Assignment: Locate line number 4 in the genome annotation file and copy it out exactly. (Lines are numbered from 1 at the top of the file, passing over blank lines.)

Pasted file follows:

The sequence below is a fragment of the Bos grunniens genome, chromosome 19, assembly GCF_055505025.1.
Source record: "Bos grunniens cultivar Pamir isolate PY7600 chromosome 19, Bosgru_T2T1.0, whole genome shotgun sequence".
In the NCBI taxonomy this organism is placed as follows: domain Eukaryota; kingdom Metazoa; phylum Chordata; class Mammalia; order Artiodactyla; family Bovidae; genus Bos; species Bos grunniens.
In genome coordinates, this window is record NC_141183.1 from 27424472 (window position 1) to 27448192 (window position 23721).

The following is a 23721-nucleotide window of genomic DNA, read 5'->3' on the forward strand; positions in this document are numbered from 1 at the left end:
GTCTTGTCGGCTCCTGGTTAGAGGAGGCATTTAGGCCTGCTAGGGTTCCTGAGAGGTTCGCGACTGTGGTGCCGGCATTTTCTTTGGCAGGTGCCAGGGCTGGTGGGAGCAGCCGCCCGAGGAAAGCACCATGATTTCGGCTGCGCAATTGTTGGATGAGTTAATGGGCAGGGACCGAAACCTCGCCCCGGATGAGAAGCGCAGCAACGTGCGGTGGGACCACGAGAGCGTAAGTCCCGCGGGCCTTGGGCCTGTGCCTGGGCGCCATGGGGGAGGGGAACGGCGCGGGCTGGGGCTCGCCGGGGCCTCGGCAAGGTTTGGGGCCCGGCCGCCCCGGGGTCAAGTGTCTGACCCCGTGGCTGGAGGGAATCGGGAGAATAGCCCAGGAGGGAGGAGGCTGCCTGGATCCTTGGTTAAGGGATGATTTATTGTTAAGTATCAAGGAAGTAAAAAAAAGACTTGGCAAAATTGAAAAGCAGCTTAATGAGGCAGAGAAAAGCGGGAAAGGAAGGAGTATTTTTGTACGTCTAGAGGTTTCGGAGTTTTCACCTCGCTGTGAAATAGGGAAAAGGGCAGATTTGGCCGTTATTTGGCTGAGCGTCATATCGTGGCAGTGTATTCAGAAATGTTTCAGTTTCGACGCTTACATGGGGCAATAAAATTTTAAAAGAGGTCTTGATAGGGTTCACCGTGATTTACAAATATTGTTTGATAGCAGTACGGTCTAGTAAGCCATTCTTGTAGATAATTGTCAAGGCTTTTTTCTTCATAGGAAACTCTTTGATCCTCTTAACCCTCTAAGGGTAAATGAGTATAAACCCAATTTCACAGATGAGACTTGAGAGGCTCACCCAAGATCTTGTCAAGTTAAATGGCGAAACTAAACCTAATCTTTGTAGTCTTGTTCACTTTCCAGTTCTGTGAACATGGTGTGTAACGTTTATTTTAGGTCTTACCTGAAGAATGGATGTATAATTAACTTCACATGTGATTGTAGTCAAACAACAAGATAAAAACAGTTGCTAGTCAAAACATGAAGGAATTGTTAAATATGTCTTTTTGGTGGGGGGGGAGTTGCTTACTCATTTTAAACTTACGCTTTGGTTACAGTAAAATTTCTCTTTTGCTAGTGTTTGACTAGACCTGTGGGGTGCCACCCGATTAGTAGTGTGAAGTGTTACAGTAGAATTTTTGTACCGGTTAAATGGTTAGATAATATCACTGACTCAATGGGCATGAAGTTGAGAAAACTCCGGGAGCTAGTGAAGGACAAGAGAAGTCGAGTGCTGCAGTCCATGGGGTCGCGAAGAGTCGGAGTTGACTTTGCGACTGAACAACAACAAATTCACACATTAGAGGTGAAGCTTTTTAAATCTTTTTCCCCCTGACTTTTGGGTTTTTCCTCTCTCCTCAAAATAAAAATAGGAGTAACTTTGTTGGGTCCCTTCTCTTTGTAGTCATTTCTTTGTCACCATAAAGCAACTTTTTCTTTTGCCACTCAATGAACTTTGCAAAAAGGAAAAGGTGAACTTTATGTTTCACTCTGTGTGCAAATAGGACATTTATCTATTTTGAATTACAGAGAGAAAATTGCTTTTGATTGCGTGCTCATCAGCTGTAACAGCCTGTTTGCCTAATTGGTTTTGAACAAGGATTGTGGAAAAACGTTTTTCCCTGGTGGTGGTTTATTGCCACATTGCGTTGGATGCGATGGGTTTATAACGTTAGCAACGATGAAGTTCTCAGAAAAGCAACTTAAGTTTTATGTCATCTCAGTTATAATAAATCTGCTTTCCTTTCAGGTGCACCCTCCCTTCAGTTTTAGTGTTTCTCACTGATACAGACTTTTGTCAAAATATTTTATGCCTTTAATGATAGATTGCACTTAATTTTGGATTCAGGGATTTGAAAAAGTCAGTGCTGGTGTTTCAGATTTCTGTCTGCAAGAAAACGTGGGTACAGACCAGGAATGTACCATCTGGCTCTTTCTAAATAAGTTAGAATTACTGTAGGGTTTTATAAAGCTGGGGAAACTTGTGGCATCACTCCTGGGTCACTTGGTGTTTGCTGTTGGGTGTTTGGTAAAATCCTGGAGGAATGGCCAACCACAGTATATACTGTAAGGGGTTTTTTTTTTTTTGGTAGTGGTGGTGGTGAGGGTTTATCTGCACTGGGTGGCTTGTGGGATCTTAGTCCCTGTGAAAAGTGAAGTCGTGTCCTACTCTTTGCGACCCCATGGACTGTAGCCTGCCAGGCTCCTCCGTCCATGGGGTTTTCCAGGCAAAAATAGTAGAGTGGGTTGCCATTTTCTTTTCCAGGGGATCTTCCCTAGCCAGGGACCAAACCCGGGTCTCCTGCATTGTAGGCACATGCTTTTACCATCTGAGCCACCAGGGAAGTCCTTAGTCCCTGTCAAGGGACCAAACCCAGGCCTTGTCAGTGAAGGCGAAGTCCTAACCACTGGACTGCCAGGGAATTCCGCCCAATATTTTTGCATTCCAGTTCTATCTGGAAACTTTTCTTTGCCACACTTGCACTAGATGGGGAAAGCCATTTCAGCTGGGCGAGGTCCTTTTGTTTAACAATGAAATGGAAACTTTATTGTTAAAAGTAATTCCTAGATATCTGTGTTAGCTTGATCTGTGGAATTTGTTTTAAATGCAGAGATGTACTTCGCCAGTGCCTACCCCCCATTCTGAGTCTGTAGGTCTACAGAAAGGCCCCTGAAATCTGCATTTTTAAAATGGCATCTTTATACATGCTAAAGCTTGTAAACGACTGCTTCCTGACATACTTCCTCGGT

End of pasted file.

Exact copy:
In genome coordinates, this window is record NC_141183.1 from 27424472 (window position 1) to 27448192 (window position 23721).